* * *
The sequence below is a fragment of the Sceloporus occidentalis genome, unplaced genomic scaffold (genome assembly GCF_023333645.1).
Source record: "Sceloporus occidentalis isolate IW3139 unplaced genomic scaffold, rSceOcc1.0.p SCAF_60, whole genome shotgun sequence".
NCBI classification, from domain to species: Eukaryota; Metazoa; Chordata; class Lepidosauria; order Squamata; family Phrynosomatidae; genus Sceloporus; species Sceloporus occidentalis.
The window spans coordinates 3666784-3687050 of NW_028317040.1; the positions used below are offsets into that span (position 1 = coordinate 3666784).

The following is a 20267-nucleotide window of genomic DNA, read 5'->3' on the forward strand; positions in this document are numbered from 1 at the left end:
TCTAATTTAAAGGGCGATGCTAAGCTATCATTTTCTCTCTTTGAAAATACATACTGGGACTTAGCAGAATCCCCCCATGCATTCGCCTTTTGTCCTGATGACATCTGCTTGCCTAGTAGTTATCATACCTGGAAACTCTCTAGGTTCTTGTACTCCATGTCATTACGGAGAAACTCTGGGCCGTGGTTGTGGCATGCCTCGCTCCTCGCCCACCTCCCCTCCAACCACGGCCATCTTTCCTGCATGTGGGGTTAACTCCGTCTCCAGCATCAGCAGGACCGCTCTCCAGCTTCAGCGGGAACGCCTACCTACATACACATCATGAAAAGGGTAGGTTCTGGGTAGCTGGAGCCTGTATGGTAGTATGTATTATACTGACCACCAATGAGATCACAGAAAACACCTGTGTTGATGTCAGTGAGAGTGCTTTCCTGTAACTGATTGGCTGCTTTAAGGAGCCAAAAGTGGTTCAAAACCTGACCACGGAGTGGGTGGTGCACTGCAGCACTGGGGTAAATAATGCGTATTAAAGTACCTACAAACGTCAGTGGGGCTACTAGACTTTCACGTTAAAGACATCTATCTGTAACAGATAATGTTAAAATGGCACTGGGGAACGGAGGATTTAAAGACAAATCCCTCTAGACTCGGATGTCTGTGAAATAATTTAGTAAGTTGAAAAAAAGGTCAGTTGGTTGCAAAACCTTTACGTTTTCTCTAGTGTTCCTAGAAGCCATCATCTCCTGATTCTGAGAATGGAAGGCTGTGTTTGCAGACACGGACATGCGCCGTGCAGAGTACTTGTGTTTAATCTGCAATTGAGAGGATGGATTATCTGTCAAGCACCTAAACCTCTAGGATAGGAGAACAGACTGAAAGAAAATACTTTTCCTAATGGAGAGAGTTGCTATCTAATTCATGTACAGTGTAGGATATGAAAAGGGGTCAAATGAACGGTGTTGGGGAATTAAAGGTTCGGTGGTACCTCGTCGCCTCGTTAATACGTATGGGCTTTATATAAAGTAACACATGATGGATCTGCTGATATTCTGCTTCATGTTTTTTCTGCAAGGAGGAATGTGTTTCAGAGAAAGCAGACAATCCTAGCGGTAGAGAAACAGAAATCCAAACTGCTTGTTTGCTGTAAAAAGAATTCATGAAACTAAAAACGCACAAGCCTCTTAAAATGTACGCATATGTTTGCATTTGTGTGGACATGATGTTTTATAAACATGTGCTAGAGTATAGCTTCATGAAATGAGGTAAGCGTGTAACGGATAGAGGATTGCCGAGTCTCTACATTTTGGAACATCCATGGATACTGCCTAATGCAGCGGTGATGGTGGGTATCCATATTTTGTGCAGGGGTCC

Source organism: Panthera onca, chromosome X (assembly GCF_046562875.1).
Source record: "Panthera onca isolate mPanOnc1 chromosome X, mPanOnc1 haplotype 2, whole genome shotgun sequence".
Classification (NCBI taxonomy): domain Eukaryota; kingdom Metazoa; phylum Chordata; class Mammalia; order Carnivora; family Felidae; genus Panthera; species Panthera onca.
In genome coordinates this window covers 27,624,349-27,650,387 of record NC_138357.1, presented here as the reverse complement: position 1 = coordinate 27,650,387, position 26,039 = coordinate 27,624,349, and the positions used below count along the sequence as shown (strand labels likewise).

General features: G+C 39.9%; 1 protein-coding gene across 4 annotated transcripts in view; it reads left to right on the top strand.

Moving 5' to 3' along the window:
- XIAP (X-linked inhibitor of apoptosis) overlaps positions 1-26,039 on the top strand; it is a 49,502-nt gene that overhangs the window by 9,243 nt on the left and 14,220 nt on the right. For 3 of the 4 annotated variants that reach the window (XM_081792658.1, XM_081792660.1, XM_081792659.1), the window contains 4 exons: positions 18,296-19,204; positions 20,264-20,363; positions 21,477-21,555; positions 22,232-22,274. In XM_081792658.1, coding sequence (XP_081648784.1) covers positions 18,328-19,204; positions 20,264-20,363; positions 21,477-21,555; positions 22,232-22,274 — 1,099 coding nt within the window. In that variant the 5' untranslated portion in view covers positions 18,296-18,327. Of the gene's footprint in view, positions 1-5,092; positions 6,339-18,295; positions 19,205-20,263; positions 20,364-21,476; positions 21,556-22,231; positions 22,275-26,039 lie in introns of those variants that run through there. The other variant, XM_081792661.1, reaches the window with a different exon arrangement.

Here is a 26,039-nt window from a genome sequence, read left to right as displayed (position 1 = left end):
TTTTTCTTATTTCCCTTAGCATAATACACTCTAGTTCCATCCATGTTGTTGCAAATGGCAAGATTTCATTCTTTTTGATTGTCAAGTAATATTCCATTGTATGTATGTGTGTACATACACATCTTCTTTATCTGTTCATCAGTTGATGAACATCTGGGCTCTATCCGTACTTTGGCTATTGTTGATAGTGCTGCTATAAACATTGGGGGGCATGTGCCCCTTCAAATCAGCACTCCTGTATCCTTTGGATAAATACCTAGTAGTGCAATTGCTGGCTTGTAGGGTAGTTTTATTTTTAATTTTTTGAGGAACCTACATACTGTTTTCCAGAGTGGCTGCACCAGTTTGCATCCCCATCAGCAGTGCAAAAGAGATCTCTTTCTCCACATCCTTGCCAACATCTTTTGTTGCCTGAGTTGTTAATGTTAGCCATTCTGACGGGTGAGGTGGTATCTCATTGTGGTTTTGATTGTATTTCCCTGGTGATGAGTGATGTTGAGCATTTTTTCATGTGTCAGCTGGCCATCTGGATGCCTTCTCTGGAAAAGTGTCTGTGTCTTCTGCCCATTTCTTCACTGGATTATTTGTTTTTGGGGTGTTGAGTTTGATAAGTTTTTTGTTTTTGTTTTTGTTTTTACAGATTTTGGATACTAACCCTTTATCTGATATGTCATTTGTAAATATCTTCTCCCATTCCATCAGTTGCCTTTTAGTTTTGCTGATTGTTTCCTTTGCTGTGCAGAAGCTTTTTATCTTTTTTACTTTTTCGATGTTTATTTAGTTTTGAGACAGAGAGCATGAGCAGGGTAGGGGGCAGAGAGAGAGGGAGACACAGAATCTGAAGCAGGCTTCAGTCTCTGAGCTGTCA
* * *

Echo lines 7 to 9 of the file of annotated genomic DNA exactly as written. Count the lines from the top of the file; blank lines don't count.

Source organism: Panthera onca, chromosome X (assembly GCF_046562875.1).
Source record: "Panthera onca isolate mPanOnc1 chromosome X, mPanOnc1 haplotype 2, whole genome shotgun sequence".
Classification (NCBI taxonomy): domain Eukaryota; kingdom Metazoa; phylum Chordata; class Mammalia; order Carnivora; family Felidae; genus Panthera; species Panthera onca.